Margaret Davison-Scott, 68, Driffield. After retiring from the civil service in her mid-50s, Margaret went on to work part-time for a local council doing two jobs, including one in a library. “I really enjoyed that and it was great because I was able to go on extended holidays and come back and the job was still there.” But when she reached 65, rules at the time meant she had to leave both posts. “I liked to go on activity holidays to places like Vietnam but now I couldn’t afford that, which came as a bit of a blow.”
Her daughter had just finished university and was still living at home. “I felt I had all the disadvantages of being a single parent. I was a homeowner and houses need repairs and suddenly I was having to dip into my savings.”
Not long afterwards she heard a conversation between some friends who mentioned they were going to the Canary Islands to house-sit someone’s apartment. “It was those two words ‘house sitting’ that got me thinking and I started looking into whether I could do the same thing with people’s pets.”
This was nearly four years ago and since then Margaret has travelled to the United States several times, as well as France and Ireland to look after people’s cats and dogs while they’re away, in exchange for living in their house for weeks or even months at a time.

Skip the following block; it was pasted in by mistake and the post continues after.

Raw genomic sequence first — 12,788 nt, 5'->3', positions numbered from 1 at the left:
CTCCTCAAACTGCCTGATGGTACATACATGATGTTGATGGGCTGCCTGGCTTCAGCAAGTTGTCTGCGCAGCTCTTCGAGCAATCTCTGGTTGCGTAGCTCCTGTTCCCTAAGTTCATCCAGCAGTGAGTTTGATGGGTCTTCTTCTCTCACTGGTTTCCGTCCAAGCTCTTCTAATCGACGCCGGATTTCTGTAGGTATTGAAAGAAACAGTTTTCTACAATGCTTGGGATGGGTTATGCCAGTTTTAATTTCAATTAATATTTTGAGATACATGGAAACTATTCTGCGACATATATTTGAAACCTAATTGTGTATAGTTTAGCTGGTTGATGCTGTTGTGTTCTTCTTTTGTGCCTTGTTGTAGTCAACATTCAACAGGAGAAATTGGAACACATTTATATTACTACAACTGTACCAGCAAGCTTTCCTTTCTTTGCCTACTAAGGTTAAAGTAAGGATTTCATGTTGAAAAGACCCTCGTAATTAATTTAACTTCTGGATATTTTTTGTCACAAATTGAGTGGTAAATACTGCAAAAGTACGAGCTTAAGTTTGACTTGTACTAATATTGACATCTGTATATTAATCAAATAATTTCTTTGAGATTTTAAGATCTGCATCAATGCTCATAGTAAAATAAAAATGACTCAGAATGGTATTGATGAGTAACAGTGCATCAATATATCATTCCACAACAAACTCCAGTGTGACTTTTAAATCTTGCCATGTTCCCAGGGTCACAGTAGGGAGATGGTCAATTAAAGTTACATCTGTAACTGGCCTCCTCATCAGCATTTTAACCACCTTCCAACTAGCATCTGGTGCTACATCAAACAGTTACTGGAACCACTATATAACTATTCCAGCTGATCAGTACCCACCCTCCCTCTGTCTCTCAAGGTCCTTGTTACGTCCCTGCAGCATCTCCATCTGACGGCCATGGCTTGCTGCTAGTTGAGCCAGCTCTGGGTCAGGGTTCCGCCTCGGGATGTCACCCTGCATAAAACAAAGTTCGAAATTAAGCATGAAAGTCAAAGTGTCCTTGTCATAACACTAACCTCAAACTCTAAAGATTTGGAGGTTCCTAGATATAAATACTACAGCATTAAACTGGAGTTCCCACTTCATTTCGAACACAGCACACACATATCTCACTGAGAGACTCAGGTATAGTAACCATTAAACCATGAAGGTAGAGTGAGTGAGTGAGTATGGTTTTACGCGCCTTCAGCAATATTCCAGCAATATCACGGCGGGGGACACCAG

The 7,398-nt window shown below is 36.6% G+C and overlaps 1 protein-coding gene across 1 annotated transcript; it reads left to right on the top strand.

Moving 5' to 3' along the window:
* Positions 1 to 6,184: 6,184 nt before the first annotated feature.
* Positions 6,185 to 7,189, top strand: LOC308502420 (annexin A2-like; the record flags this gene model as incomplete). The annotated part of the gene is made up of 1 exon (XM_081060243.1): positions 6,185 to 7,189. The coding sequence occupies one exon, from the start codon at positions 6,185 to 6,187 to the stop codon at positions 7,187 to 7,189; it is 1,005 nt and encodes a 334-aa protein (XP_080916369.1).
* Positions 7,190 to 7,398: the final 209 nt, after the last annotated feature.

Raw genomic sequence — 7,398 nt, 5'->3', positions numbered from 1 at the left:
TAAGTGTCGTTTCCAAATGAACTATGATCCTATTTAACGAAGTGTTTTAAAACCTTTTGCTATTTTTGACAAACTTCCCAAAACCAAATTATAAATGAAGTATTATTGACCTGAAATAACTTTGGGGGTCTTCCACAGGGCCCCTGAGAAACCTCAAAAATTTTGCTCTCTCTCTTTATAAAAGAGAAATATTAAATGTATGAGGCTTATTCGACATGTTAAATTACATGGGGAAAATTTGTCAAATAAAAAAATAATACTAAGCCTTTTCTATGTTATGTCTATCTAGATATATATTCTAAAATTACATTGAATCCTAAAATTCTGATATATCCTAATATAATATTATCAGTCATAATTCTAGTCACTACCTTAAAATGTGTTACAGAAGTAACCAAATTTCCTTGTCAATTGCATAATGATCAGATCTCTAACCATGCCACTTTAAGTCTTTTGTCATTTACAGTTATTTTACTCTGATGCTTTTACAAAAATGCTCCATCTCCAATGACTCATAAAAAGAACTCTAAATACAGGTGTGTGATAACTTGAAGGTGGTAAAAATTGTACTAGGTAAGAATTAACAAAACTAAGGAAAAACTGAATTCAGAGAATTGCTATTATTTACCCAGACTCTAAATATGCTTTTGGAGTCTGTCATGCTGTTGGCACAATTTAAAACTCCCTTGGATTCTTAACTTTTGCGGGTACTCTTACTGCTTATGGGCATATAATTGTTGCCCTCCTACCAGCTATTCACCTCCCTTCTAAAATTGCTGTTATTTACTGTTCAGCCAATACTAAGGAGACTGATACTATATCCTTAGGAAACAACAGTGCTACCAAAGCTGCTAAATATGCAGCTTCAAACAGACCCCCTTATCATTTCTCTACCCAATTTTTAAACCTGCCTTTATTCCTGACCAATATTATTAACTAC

“I have to pay for my flights, but apart from that I don’t spend much because they look after you and make sure you have enough food and provisions. I spend more money when I’m back home.”
For Margaret it’s been a great way of seeing the world without spending a fortune and it’s brought an added dimension to her life. “I only choose places I want to visit and it’s worked out really well and I’ve met some wonderful people,” she says.
“My biggest fear when I stopped working was I would be cut off from the world but now when I’m back home I’m busy all the time. I spend time working with jazz musicians, or I’m at the health club or out in my garden – there’s always something to do.
“You spend your life working your finger to the bone and juggling family commitments, so I think it’s only right at this point in your life that you should be able to start thinking about yourself.”
THE UK’S AGEING POPULATION
The number of people aged 80 and over is growing faster than any other part of the population.
The fastest increase has been in those aged 85-plus. Over the last 30 years the number of centenarians, those people aged 100 years or more, in the UK has increased sharply from 2,500 in 1980 to 12,640 in 2010.
In the last 25 years the number of people aged 16 or under has decreased from 21 per cent to 19 per cent. By 2034, 23 per cent will be 65-plus and 18 per cent under 16.
In the UK, figures from the Office for National Statistics show that 1.4 million people above the state pension age were still employed in 2011, compared with 753,000 in 1993.
According to Age UK just under a third of people aged between 65 and 74 participate in some form of volunteering.
It is estimated that 16 per cent of people over the state pension age live in poverty, while 3.3 million are affected by fuel poverty.